It gently criticizes the Comprehensive Capital Analysis and Review (CCAR) as imposing “outsized costs” on market makers for securitized products and discouraging the development of the securitization market. Once again, it recommends recalibration.
Bless my heart, this is fun to read. It goes on then to criticize both the Liquidity Coverage Ratio (LCR) and the Net Stable Funding Ratio Rule (NSFR) as other examples of piling capital on capital for no real purpose. The Report proposes that non-agency securitized products should not be excluded from the calculation of High Quality Liquid Assets (HQLA) for LCR purposes. Note, however, that while this report was being released, the Federal Reserve moved forward with the NSFR rules which will have a huge negative impact on liquidity in the capital markets. So, what’s that about?
On risk retention, the Treasury doesn’t have much good to say. It points out that the banking agencies “do not appear to have undertaken a sufficiently robust economical analysis on the impact…” You think? It opens up the possibility of broadening the definition of “Qualified Assets” which would reduce the need for retaining a risk retention securities position. (This is particularly important in the CRE space where the Agencies have put the rabbit in the hat and made it virtually impossible to structure securitized deals around Qualified Commercial Real Estate loans.) It suggests that it’s possible that robust disclosure and strong representations and warranties could take the place of retaining risk retention securities. Note that this modality of meeting risk retention was included in the Dodd-Frank Act but was summarily dismissed by the regulators when the Risk Retention Rule was published. The Report also suggests reconsidering the length of the hold period.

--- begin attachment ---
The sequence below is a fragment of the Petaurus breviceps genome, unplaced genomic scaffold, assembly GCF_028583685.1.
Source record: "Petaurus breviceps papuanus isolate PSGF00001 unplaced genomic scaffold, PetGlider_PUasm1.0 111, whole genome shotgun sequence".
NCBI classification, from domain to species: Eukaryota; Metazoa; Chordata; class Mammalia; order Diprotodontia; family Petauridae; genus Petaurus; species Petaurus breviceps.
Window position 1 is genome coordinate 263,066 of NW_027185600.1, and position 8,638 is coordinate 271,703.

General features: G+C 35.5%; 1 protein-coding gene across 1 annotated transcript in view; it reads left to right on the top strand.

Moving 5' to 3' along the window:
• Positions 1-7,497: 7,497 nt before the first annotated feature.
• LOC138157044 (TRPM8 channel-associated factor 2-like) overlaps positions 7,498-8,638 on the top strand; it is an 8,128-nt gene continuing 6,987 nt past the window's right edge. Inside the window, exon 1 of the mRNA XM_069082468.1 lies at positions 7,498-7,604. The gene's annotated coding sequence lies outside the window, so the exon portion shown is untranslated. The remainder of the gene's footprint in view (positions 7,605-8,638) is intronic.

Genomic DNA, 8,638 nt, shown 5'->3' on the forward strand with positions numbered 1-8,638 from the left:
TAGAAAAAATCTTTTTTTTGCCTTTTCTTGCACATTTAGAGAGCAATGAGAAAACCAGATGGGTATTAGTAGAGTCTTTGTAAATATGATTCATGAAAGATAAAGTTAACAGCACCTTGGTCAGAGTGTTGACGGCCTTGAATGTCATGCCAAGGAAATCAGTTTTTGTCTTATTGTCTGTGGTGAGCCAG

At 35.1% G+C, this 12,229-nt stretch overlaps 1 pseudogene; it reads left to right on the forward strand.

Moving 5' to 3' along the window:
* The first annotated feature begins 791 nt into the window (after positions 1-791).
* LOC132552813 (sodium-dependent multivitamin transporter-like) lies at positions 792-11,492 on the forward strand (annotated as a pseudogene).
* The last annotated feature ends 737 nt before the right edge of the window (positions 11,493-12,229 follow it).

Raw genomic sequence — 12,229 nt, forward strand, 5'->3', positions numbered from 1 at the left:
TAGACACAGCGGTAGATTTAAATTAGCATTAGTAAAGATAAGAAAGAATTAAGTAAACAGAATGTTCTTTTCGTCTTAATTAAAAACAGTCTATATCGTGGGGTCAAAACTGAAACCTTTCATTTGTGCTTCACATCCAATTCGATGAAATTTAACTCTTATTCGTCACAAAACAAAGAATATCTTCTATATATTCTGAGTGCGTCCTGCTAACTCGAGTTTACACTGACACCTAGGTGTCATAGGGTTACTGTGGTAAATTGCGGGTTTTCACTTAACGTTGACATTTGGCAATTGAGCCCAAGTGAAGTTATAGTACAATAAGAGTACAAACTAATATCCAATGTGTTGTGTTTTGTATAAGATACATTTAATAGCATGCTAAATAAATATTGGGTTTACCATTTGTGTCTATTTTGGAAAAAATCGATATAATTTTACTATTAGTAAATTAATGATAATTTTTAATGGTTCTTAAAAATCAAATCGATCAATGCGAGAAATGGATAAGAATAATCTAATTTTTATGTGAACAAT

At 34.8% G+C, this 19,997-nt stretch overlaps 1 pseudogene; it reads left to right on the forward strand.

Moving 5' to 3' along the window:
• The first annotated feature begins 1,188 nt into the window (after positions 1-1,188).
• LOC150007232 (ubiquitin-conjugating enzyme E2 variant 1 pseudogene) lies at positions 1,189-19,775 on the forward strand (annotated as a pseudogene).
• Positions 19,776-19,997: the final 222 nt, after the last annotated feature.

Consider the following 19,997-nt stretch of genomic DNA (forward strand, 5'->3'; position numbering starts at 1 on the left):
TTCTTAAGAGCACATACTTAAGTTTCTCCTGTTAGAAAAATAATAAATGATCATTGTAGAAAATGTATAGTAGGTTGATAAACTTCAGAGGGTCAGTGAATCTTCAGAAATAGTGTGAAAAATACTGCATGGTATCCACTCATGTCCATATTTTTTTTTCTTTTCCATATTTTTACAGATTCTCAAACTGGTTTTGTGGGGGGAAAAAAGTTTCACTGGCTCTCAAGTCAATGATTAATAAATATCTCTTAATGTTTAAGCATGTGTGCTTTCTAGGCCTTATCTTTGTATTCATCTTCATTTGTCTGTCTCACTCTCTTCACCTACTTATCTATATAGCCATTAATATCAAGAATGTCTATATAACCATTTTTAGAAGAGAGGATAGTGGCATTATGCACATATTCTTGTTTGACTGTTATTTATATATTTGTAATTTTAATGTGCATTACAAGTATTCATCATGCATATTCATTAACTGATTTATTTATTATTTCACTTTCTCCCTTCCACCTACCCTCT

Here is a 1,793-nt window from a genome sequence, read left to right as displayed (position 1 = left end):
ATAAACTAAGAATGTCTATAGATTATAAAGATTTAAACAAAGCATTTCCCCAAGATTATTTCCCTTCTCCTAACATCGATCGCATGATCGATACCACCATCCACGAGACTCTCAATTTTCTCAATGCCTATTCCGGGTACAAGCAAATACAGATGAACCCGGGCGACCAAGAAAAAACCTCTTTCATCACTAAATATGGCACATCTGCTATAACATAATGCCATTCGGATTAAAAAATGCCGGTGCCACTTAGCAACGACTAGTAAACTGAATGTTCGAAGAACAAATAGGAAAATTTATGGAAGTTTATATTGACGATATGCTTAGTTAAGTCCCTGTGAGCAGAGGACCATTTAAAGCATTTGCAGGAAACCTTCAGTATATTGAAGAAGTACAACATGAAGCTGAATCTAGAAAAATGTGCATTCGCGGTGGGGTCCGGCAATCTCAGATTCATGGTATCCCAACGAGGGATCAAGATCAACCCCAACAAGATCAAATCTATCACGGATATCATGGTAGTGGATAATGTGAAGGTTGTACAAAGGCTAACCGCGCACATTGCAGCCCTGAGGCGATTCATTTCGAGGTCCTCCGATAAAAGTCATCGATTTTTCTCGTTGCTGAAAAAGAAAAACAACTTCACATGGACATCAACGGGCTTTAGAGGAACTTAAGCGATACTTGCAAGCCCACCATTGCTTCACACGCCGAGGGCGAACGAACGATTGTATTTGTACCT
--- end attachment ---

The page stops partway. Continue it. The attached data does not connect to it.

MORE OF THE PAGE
With respect to the CLO market (which, by the way, performed pretty damn well through the Credit Crisis), the Report notes that the imposition of risk retention on CLO managers was an unduly blunt instrument to enhance risk mitigation and it made little sense. It suggests a broad qualified exemption for CLO risk managers.
Finally, near and dear to my heart, the Treasury recommends that the SEC should not attempt to expand registered deal-type disclosure requirements to unregistered 144A offerings. To my eye, this threat was included in the Risk Retention Rule as a warning to the industry to behave and not push back too hard. It has haunted the markets ever since.
I think we all agree that almost everything in this Report makes sense and if it was done tomorrow, it would be terrific. We would then have a regulatory regime that actually respects common sense and reflects a reasonable balance between achieving regulatory goals and fostering capital formation. Just great.
If, however, you have given up believing in the tooth fairy (jury is out in my case), you should be a bit careful about getting too excited about all this. Sorry to say, but I think we need to curb our enthusiasm here.